The Common Good
September/October 2010

Election Year Blues.

by Ed Spivey Jr. | September/October 2010

Politicians can't help it when they lie.

It has come to our attention that Americans are confused by what they’re hearing from their leaders this election year. This is understandable. Because they’re all lying.

People in the political class are notorious for bearing false witness on a regular basis, even though the Ten Commandments told them not to. To be fair, most politicians have a difficult time adhering to the more-rigorous admonitions in the Bible, although they like the one about tithing 10 percent of their campaign contributions to the beach house fund. (That’s in the Bible, right?)
But they can’t help it when they lie. The truth is hard enough to digest, especially for a white guy in an Italian suit with an American flag lapel pin made in China. An outright exaggeration, such as “America is the greatest nation in the world,” is much easier for Americans to hear when they’re standing in unemployment lines. It gives them courage to face the future with no jobs, no security, and absolutely no hope that Steve Carell will return to The Office after next season.
Which means the only reason to watch the TV set is to keep it from being repossessed during foreclosure.
Let’s face it, falsehoods are what Americans need right now, because the truth is just too frightening. So we forgive President Obama when he says, “We’re working hard on [name of issue] because we know it’s important to the American people.” This is spoken in jest, of course, but with a completely straight face, so as not to alarm voters with the fact that the “we” that are “working hard” are actually at lunch.
When John Boehner (R-Bronzed and Fit) says “the American people want fiscal responsibility,” he doesn’t really know, because he never actually talks to the American people. Yes, he talks with the woman at his tanning salon, but only to complain about the uneven skin tone around his temples.
Several candidates for high office said they proudly served in Vietnam, forgetting that there was nothing to be proud of, since they didn’t serve at all. In their defense, they definitely would have served, had they known they’d someday run for office. (“Uhm, sergeant, do you mind if I skip today’s patrol and stay in camp listening to my Dale Carnegie public speaking tapes? I believe I’d be of better service to the nation.”)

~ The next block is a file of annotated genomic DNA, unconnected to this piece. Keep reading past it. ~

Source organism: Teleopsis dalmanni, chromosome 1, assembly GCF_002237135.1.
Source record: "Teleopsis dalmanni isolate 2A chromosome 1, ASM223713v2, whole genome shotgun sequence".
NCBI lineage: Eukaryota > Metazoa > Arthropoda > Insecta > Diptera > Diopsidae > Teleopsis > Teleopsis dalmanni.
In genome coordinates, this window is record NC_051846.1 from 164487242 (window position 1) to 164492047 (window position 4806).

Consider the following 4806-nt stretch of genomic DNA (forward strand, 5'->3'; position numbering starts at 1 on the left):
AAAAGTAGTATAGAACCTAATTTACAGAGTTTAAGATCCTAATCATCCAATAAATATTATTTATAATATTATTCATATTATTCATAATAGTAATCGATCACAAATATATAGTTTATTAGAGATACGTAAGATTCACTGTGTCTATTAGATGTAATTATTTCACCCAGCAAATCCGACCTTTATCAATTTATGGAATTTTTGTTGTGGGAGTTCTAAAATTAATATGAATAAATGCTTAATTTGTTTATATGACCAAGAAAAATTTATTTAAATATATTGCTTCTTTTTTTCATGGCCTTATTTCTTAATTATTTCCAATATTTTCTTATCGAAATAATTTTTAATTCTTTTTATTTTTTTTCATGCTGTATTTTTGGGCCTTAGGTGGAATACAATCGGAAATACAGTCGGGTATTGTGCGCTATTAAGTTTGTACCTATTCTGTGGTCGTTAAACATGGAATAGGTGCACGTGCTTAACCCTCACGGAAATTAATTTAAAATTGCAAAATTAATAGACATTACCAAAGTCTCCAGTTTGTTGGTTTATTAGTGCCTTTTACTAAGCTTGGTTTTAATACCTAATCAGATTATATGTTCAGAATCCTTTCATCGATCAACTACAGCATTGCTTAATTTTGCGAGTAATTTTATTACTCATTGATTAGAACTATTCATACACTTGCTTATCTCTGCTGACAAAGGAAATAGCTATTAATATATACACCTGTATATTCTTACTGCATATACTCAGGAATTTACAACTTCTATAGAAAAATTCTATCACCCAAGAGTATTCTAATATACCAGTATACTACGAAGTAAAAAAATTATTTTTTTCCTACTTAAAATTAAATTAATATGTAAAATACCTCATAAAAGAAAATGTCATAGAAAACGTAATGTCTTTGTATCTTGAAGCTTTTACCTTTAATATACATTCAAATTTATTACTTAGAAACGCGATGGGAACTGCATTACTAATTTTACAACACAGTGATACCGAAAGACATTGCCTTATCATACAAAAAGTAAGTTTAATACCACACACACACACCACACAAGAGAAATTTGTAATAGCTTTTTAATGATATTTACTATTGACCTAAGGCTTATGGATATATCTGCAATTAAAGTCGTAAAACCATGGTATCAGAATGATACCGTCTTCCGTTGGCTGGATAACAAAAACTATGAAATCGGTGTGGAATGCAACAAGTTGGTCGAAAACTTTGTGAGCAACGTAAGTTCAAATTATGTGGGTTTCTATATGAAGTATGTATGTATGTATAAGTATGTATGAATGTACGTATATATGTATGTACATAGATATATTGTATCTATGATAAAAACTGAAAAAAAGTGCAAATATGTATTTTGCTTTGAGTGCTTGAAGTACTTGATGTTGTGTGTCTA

This tendency to lie can also be explained in another way: Politicians have made a pact with the devil. In return for getting on Sunday talk shows, their decency was removed surgically, a minor procedure for most people inside the Beltway, but one that causes Satan to wash his hands afterward, even though this is a clear violation of medical protocol.
And speaking of hand washing, my nursing student daughter says you should do it as long as it takes to sing two verses of “Happy Birthday.” (A third verse is recommended if you plan to pick your nose later.) This assures that your hands will be free of germs, except for those on the disease-infested door knob you touch when you’re finished.
With such pervasive deception from the ranks of our political elite, the public has but one reaction: a gut-wrenching fear that our leaders are completely out of touch with that thing called “reality.” Which means we should immediately stockpile weapons, ammunition, and those little cans of Vienna sausages that will last long after armed liberals have taken over the local supermarket. I think it may be the end of civilization as we know it.
So I don’t have to pay this parking ticket, right?
Ed Spivey Jr. is art director of Sojourners. His award-winning book, A Hamster is Missing in Washington, D.C., is in its second printing and available at store.sojo.net.
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